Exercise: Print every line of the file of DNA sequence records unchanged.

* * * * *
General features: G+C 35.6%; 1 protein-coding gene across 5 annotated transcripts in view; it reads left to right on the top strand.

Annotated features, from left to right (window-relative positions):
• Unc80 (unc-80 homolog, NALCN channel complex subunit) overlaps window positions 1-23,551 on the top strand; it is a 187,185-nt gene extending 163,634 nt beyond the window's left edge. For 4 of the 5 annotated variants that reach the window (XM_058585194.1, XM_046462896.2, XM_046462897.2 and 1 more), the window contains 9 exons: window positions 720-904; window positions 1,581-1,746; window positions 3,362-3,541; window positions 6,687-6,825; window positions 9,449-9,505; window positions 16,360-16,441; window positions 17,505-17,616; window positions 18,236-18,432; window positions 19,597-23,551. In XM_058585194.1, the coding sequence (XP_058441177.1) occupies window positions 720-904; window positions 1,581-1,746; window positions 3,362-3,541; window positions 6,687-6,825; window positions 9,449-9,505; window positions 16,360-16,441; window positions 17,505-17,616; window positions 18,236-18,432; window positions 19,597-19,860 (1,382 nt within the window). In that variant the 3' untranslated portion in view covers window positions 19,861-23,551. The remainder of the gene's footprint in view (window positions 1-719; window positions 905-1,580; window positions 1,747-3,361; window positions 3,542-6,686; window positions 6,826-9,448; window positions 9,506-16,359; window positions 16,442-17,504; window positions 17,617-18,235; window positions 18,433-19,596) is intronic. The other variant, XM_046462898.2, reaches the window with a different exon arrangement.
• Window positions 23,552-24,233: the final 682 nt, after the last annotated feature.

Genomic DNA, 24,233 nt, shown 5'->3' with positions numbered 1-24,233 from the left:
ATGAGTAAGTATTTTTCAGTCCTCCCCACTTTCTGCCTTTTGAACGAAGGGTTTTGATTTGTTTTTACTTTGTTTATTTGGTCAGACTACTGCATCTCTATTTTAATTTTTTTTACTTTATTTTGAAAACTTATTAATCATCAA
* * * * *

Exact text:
General features: G+C 35.6%; 1 protein-coding gene across 5 annotated transcripts in view; it reads left to right on the top strand.

Annotated features, from left to right (window-relative positions):
• Unc80 (unc-80 homolog, NALCN channel complex subunit) overlaps window positions 1-23,551 on the top strand; it is a 187,185-nt gene extending 163,634 nt beyond the window's left edge. For 4 of the 5 annotated variants that reach the window (XM_058585194.1, XM_046462896.2, XM_046462897.2 and 1 more), the window contains 9 exons: window positions 720-904; window positions 1,581-1,746; window positions 3,362-3,541; window positions 6,687-6,825; window positions 9,449-9,505; window positions 16,360-16,441; window positions 17,505-17,616; window positions 18,236-18,432; window positions 19,597-23,551. In XM_058585194.1, the coding sequence (XP_058441177.1) occupies window positions 720-904; window positions 1,581-1,746; window positions 3,362-3,541; window positions 6,687-6,825; window positions 9,449-9,505; window positions 16,360-16,441; window positions 17,505-17,616; window positions 18,236-18,432; window positions 19,597-19,860 (1,382 nt within the window). In that variant the 3' untranslated portion in view covers window positions 19,861-23,551. The remainder of the gene's footprint in view (window positions 1-719; window positions 905-1,580; window positions 1,747-3,361; window positions 3,542-6,686; window positions 6,826-9,448; window positions 9,506-16,359; window positions 16,442-17,504; window positions 17,617-18,235; window positions 18,433-19,596) is intronic. The other variant, XM_046462898.2, reaches the window with a different exon arrangement.
• Window positions 23,552-24,233: the final 682 nt, after the last annotated feature.

Genomic DNA, 24,233 nt, shown 5'->3' with positions numbered 1-24,233 from the left:
ATGAGTAAGTATTTTTCAGTCCTCCCCACTTTCTGCCTTTTGAACGAAGGGTTTTGATTTGTTTTTACTTTGTTTATTTGGTCAGACTACTGCATCTCTATTTTAATTTTTTTTACTTTATTTTGAAAACTTATTAATCATCAA